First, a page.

The irony is that the Communist Party otherwise rejects “unequal treaties” imposed by Western imperialists, such as the McMahon line dividing India and Tibet. Does this mean Vietnam can claim all the Spratly Islands, because the French claimed them all and Hanoi has arguably inherited this claim?

China also asserts that because its case for ownership dates back to 1932, subsequent Philippine claims are invalid. In other words, it uses the fact that the Philippines was under foreign rule as a basis for its own claims.

Manila wants to resolve the matter under the U.N. Law of the Sea Convention, but Beijing argues that its 1932 claim isn’t bound by the Convention, which came into effect in 1994 since it preceded it. That’s a handy evasion, most probably because China knows its case for ownership is weak by the Convention’s yardsticks.

China is making brazen assertions that rewrite history and take no account of geography. Today’s naval arguments won’t come to an end until the region’s largest disputant stops rewriting the past.

Mr. Bowring is a Hong Kong-based journalist.

(This article was originally published at The Wall Street Journal)

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China’s U-Shaped Claims – by Huy Duong | The Diplomat Blog

09 June 2011

by Huy Duong | The Diplomat Blog – Late last month, tension in the South China Sea was ratcheted up a further when three Chinese marine surveillance ships threatened the Vietnamese seismic survey ship Binh Minh 02 and sabotaged its seismic equipment. The incident took place 120 nautical miles from Vietnam’s mainland coast and 340 nautical miles from China’s Hainan Island, well inside Vietnam’s 200-nautical-mile exclusive economic zone (EEZ).

China's U-Shaped ClaimsFor anyone wondering if this incident is somehow tied to the Paracels and Spratlys disputes, then the answer is no. The Binh Minh incident took place closer to the Vietnamese coast than the Paracels or the Spratlys. According to international law and state practice, the Spratlys and Paracels’ islands and rocks are only entitled to either a territorial sea of 12 nautical miles or, at most, a territorial sea plus an EEZ that doesn’t extend much beyond 12 nautical miles. By no stretch of the imagination, then, could their EEZs extend to or past the midlines between them and the coastlines surrounding the South China Sea.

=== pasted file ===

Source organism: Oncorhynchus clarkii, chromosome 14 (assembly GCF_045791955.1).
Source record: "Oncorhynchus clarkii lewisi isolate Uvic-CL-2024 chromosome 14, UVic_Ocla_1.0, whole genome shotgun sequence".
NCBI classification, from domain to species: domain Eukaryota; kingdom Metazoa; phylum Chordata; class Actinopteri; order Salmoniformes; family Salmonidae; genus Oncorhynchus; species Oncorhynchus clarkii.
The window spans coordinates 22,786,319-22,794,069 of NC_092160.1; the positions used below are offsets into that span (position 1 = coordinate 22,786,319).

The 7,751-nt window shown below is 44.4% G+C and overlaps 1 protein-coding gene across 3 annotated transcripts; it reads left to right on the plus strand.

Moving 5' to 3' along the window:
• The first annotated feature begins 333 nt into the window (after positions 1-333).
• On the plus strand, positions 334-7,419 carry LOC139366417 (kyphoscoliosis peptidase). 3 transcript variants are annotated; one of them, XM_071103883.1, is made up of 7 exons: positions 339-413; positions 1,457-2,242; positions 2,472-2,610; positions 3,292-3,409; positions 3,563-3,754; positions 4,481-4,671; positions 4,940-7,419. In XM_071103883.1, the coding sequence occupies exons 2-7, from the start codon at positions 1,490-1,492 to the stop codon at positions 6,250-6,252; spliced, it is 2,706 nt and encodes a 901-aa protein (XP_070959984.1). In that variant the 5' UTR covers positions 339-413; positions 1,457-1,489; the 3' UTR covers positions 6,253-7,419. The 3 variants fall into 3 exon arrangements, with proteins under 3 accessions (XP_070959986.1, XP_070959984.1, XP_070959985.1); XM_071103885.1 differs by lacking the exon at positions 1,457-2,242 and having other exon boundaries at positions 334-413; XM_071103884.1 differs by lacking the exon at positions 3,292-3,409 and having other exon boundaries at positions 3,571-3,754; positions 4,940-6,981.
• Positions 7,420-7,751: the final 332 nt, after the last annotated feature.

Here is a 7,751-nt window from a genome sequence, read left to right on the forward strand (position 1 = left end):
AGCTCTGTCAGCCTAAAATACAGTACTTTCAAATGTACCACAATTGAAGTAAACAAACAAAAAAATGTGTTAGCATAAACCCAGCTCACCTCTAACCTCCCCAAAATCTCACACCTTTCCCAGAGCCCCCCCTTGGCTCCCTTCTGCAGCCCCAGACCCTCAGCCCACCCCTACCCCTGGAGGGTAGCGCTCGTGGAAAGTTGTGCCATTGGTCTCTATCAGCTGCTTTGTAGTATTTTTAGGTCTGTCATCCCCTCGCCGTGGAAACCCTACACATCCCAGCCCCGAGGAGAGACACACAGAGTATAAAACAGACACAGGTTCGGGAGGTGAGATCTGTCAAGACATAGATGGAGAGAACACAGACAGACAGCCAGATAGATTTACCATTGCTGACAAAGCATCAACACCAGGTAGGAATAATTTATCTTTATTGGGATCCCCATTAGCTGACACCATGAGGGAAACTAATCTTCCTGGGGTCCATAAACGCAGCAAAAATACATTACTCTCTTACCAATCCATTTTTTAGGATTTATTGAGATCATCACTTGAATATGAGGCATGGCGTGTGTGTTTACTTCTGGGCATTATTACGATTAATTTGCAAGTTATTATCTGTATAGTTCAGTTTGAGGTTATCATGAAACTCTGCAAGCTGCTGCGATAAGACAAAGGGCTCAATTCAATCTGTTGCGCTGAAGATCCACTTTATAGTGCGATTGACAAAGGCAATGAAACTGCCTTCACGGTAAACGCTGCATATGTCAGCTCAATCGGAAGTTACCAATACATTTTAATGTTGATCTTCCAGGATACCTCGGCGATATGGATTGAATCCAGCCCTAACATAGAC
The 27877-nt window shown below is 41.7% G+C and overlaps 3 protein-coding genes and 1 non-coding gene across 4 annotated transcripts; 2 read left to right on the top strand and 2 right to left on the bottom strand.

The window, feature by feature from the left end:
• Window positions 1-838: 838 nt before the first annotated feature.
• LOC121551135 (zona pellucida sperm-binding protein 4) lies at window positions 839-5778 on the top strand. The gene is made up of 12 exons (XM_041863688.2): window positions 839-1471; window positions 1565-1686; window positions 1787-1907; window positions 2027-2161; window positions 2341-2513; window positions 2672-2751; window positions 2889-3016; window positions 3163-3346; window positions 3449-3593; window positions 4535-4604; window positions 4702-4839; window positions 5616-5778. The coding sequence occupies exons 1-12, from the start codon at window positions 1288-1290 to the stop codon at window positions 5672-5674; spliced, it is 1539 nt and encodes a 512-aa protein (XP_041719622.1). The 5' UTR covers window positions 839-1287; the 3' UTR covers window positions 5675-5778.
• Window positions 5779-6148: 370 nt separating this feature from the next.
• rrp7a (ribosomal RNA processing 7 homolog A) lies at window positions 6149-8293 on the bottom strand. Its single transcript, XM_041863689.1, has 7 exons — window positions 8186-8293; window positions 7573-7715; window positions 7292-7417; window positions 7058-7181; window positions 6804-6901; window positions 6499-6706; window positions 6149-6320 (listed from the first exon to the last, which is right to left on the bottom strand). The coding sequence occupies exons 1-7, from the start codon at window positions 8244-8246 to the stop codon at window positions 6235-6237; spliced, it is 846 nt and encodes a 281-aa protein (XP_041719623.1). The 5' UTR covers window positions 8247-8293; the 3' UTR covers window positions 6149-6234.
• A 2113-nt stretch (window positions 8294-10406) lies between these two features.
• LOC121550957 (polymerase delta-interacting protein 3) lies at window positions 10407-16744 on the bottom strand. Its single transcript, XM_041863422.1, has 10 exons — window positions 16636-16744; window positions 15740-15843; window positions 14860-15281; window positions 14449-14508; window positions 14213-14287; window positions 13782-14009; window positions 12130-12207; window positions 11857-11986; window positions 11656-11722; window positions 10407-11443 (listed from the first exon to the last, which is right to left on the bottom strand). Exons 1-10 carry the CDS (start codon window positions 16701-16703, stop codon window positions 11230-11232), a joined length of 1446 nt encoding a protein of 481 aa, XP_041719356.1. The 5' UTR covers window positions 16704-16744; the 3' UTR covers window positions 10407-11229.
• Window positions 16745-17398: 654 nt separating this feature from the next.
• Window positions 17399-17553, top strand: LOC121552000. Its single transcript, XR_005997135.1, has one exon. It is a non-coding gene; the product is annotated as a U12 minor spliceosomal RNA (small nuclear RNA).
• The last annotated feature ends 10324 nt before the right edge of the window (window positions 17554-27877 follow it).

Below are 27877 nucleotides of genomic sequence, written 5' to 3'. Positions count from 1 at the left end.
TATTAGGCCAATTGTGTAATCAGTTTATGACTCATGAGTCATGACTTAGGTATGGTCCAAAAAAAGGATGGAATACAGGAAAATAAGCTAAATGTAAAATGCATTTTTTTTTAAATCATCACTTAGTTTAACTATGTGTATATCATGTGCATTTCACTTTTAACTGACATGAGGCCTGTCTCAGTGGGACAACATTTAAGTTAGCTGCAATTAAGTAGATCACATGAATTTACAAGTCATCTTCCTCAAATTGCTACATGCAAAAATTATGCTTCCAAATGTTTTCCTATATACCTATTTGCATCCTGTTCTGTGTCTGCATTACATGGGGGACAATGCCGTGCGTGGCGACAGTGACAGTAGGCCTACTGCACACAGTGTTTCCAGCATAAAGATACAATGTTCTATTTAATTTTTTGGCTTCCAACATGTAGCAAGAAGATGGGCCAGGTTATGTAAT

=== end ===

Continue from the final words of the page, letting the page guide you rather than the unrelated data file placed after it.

With this in mind, it has been interesting to follow the ensuing war of words between Vietnam and China.

On May 27, Vietnam sent a diplomatic note to the Chinese Ambassador in Hanoi accusing China of violating the United Nations Convention on the Law of the Sea (UNCLOS) and Vietnam’s sovereign rights in its exclusive economic zone and continental shelf.

The following day, China retorted that what it did was ‘completely normal marine law enforcement and surveillance activities in China’s jurisdictional sea area.’

But as ‘jurisdictional sea area’ isn’t one of the maritime zones defined in the UNCLOS, it remains unclear what exactly China meant by that term, and what might be the legal basis for it.

The exchange of barbs continued on May 29, when Vietnam retaliated by saying that it was conducting its exploration entirely within its 200-nautical-mile EEZ and continental shelf, ‘in accordance with the 1982 United Nations Convention on the Law of the Sea. It is neither a disputed area nor is it an area “managed by China.” China has deliberately misled the public into thinking that it is a disputed area.’